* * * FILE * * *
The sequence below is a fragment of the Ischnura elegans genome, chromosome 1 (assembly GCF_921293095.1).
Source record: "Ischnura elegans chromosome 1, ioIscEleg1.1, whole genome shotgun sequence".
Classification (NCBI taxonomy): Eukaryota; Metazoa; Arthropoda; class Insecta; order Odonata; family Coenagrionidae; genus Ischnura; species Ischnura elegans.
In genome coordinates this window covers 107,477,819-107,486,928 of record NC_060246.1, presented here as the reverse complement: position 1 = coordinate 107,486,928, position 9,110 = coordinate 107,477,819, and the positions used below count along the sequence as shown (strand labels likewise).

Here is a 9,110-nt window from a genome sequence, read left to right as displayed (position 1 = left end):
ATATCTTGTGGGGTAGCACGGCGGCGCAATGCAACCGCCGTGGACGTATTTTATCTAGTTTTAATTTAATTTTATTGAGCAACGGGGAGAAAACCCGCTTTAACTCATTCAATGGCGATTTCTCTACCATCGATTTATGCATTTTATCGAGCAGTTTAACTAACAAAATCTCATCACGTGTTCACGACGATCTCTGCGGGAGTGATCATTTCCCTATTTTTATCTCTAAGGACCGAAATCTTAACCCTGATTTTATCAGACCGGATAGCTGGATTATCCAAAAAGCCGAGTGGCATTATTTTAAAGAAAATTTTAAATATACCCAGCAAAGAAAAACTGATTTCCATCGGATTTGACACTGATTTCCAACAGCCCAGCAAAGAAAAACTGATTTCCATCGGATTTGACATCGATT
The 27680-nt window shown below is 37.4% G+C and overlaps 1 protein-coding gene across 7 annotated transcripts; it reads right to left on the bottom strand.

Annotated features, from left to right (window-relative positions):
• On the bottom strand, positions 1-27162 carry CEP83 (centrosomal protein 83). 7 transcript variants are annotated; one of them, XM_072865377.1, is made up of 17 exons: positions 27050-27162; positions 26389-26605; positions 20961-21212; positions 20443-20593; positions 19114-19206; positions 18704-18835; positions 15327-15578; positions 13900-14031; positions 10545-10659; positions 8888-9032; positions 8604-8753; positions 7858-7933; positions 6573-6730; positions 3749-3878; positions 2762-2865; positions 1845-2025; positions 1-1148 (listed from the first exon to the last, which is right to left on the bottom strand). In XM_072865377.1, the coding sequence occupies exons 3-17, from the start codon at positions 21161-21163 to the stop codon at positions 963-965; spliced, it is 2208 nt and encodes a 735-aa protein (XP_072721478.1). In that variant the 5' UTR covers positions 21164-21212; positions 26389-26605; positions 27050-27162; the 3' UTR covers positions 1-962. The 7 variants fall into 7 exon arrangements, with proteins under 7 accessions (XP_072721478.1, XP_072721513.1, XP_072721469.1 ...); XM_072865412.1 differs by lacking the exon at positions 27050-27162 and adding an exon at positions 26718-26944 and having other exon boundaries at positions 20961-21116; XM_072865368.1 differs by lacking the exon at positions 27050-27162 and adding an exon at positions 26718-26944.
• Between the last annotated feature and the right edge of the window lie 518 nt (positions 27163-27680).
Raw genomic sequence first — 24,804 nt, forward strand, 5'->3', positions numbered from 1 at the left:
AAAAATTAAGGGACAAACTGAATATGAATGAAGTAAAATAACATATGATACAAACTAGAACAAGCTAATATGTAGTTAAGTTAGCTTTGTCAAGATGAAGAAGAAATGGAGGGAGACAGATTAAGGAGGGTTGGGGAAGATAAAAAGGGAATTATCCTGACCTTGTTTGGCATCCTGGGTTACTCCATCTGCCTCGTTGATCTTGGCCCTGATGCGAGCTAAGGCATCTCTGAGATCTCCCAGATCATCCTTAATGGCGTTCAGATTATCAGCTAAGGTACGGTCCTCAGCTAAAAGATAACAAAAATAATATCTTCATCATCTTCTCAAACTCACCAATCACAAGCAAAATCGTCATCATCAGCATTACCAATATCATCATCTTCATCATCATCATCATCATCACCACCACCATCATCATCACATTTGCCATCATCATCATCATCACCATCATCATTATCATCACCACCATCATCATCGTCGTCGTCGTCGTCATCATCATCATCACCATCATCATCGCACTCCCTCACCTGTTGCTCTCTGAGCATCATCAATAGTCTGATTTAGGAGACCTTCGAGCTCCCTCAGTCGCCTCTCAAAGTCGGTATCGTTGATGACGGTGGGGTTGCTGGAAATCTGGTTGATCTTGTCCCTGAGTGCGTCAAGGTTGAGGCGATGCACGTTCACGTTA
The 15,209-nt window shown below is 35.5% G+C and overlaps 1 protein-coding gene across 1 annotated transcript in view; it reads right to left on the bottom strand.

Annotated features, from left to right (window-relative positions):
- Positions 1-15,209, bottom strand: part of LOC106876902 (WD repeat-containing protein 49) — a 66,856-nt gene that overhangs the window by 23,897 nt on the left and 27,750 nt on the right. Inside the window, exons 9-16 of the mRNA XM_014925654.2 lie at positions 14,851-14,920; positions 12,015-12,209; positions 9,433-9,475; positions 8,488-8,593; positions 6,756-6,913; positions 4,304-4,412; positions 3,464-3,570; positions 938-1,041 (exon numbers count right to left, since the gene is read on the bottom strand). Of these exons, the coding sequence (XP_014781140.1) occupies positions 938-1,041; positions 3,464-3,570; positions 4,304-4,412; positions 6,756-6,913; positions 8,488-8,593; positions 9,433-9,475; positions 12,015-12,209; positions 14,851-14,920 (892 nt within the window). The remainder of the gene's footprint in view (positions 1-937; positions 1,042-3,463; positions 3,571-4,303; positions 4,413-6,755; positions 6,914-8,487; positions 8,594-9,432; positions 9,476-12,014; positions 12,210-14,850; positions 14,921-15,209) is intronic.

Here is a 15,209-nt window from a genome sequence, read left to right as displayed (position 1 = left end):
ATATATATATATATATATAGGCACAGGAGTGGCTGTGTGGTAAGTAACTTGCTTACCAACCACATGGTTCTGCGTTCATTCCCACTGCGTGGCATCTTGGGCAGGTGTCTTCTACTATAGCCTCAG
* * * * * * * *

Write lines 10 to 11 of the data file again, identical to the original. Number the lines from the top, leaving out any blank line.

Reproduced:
• Between the last annotated feature and the right edge of the window lie 518 nt (positions 27163-27680).
Raw genomic sequence first — 24,804 nt, forward strand, 5'->3', positions numbered from 1 at the left: